How Prehabilitation Can Improve Outcomes and Reduce Hospital Costs
In 2013, a study of lung cancer patients showed that patients who followed an exercise program before surgery had better post-operative results. It concluded that "preoperative exercise and short-term, intense physical therapy has been demonstrated to increase oxygen saturation, improve exercise capacity, and reduce hospital stays."
Another study involved 22 lung cancer patients who followed a two-week program before surgery that included breathing exercises, coughing exercises, and walking a minimum of 5,000 steps per day. Patients who followed the program spent 28% less time recovering in post-surgery rehabilitation facilities than patients who underwent a similar surgery without prehabilitation.
"For the most part, the studies on prehabilitative care have involved patients diagnosed with lung cancer and colon cancer," said Silver. "But we think there's a great opportunity to study how targeted interventions can help patients with all types of cancer recover faster and spend less time in the hospital."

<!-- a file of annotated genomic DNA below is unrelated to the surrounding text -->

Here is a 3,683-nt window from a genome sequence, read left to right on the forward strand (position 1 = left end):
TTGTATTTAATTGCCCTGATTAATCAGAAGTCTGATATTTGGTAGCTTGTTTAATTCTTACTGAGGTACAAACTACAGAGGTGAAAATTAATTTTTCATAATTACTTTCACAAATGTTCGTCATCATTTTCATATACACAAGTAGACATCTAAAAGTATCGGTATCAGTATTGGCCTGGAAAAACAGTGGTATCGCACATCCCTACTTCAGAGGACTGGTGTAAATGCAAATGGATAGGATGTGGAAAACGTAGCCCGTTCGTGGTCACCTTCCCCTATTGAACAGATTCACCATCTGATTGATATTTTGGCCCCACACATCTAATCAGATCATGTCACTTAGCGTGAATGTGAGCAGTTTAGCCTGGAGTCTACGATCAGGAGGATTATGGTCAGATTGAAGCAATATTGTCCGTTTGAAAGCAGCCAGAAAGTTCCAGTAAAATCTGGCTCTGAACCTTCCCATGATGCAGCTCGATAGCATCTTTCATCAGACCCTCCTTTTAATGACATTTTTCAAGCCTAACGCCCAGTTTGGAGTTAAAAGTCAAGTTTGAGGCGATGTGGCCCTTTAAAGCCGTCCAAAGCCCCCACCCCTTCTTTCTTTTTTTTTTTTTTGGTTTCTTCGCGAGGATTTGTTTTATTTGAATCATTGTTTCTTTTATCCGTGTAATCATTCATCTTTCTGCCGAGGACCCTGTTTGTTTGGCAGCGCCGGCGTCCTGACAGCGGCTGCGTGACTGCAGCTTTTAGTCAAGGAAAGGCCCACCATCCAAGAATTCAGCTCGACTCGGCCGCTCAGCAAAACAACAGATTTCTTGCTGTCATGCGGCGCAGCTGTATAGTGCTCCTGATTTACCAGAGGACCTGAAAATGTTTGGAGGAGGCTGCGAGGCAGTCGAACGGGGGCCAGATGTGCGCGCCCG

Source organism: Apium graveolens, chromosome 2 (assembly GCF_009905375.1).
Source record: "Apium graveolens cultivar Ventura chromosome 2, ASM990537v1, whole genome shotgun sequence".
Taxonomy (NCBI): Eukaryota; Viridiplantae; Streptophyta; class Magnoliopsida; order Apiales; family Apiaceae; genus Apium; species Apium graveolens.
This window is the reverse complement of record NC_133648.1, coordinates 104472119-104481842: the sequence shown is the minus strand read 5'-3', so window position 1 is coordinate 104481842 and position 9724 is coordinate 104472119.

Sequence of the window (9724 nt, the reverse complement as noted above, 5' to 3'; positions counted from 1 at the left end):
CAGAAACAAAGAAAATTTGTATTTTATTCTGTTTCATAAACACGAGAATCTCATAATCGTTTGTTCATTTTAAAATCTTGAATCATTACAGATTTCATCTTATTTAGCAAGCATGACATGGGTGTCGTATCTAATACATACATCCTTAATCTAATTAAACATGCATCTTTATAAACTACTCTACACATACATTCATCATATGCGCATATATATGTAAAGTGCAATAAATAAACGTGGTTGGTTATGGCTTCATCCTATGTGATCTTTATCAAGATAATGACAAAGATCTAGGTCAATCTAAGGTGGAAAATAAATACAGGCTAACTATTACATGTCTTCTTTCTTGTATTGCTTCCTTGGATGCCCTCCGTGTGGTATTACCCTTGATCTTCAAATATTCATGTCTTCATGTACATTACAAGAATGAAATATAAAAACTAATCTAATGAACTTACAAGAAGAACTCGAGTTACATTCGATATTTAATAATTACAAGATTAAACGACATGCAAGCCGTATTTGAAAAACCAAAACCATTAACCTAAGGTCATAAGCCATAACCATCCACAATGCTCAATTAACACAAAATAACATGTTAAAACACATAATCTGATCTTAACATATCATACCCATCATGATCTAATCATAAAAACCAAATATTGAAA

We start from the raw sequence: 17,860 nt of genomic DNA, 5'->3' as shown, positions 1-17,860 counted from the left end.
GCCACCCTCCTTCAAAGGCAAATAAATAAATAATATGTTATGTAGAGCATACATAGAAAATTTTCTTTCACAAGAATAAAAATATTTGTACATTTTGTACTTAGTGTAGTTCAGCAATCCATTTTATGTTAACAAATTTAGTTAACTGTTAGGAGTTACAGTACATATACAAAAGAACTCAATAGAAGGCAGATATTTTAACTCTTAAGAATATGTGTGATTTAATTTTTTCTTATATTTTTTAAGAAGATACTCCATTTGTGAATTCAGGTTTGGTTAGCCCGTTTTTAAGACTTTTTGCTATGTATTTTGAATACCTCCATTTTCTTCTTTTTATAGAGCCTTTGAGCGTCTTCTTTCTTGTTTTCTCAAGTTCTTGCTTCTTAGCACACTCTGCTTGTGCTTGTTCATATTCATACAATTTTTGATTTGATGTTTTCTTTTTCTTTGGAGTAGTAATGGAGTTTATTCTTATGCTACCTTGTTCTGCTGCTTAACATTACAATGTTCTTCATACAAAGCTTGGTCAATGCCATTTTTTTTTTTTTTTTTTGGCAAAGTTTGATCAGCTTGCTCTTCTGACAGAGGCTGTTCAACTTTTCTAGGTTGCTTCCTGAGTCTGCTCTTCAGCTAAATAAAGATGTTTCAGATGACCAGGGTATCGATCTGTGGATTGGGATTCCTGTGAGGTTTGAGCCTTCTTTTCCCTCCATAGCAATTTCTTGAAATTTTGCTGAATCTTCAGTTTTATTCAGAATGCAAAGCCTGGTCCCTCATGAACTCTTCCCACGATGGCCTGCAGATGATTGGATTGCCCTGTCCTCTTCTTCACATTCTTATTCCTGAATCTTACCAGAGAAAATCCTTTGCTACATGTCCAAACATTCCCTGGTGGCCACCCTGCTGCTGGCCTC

One of the key challenges for cancer patients is the time available for prehabilitation. Unlike patients undergoing elective surgeries such as knee replacements, many cancer patients must undergo surgery or other procedures quickly to treat the cancer before it spreads.
- Governors Push to Expand Role of PAs, Telemedicine
- 3 More Pioneer ACOs Say They Will Quit
- Ebola in the U.S.: Reason to Fear, to Hope, to Prepare
- Why Open Payments Irks Physicians
- Top Provider Billing Mistakes Are Changing
- Difficult Patients: It's Not Them, It's You, Doctor
- Overcoming a Payer Mix 'Nightmare'
- Employee Engagement: Make It Meaningful
- These Algorithms Reduce Readmissions
- Telemetry Overuse Cost Health System $4.8 Million in One Year